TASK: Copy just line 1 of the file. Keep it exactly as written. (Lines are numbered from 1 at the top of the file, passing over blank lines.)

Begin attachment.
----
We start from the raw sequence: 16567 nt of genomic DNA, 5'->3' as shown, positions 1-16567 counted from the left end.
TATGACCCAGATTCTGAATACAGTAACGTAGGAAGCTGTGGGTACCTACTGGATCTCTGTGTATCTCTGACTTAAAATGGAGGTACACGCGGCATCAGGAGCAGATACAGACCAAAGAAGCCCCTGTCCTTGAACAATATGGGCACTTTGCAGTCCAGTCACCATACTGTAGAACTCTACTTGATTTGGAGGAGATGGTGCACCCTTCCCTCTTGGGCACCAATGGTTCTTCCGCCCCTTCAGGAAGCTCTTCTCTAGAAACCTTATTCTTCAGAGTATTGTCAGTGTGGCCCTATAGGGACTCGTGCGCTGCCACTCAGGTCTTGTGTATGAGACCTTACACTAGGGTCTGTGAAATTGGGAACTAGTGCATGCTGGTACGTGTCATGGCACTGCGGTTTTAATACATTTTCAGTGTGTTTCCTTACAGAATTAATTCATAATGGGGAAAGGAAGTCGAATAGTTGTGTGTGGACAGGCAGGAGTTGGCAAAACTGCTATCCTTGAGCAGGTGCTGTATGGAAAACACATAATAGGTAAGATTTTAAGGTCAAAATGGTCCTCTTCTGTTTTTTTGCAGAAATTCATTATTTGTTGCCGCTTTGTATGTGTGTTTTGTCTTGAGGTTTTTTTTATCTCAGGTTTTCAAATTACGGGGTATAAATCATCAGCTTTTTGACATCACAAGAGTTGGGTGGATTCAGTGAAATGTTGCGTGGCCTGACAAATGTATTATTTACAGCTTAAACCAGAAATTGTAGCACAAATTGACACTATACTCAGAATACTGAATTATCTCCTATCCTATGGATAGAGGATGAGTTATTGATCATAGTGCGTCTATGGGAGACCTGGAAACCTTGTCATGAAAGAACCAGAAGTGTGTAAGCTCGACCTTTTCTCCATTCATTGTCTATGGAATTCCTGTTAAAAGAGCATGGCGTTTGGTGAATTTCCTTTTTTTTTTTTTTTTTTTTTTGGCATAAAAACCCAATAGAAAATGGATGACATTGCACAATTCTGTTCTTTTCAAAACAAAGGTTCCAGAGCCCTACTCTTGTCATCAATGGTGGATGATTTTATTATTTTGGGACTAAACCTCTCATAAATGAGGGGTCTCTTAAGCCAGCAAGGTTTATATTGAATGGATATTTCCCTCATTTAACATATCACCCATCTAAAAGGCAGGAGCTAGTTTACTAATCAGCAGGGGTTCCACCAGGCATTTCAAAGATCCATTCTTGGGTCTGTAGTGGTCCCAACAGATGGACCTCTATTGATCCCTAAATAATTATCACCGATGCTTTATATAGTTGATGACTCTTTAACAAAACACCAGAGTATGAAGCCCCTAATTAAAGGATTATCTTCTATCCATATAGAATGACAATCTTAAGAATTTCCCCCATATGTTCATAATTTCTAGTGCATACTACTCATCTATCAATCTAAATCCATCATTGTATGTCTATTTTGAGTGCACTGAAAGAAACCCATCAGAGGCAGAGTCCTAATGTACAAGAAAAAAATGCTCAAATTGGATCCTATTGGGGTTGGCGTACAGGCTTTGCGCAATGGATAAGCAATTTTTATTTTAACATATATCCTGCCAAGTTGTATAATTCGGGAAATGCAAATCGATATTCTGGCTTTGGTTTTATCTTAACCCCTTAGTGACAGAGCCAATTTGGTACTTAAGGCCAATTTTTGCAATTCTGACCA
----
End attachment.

We start from the raw sequence: 16567 nt of genomic DNA, 5'->3' as shown, positions 1-16567 counted from the left end.